Cerebral Palsy is defined as a group of disorders of movement and posture causing limitations due to abnormal development in the brain. According to the Centers for Disease Control and Prevention (CDC), many children and adults with cerebral palsy also had at least one co-occurring condition and in some cases more than one. for example, it is not unusual for and individual to have a diagnoses of cerebral palsy with a co-occurring condition of epilepsy and an intellectual disability and associative issues with an eating disorder.
Understanding both co-occurring conditions and associative disorders is essential in order to develop an effective teaching strategy.
associative issues include aspiration, dysphagia, digestive issues, seizures, intellectual disability, sleep disorder, and speech impairments.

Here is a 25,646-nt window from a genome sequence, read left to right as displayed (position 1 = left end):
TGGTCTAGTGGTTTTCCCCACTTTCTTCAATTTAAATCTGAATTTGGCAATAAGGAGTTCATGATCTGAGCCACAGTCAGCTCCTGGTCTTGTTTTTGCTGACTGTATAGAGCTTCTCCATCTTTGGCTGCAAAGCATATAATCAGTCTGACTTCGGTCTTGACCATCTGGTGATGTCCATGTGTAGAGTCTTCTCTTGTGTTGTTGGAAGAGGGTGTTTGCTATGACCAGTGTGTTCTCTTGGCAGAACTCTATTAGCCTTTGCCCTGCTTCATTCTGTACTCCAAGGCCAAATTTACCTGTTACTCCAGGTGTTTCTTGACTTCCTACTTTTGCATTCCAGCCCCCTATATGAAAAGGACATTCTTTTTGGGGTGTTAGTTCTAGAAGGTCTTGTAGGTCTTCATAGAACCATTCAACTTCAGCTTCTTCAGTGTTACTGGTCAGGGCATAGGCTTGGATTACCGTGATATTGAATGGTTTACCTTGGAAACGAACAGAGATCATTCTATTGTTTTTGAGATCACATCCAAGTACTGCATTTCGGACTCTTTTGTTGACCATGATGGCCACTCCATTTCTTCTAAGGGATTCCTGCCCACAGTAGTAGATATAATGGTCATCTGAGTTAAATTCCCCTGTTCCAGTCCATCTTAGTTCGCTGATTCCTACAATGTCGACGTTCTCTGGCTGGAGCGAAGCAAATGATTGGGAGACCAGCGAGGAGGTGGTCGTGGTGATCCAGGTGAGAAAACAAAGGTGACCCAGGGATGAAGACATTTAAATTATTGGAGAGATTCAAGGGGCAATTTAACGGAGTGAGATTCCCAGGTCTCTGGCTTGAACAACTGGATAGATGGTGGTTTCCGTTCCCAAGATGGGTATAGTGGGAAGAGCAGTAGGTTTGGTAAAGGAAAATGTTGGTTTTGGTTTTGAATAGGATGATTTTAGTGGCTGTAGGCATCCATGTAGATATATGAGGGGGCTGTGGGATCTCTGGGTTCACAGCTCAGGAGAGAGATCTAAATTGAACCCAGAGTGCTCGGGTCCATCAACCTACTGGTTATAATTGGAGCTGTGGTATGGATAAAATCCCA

The following links and articles includes information that contain research studies, articles and practical information.
Cerebral Palsy and Epilepsy– Cerebral Palsy Guidance
Cerebral Palsy and Seizures– Cerebral Palsy Guidance
Cerebral Palsy and Speech Therapy– Cerebral Palsy Group
Children with spastic cerebral palsy experience lower leg fatigue when walking study shows- Cerebral Palsy News Today
Common health problems associated with cerebral palsy- My Child Without Limits
Difficulties in swallowing and coughing in spastic cerebral palsy focus of study– Cerebral Palsy News Today
Digestive health tips for kids with cerebral palsy-Sarah Halstead
Gastrointestinal and nutritional issues in cerebral palsy-practicalgastro.ocom
How does cerebral palsy affect people?-Cerebral Palsy Alliance
Sleep disorders in kids with cerebral palsy often remain untreated study suggest– Cerebral Palsy News today
Understanding more about cerebral palsy and seizures– Murdoch Children’s Research Institute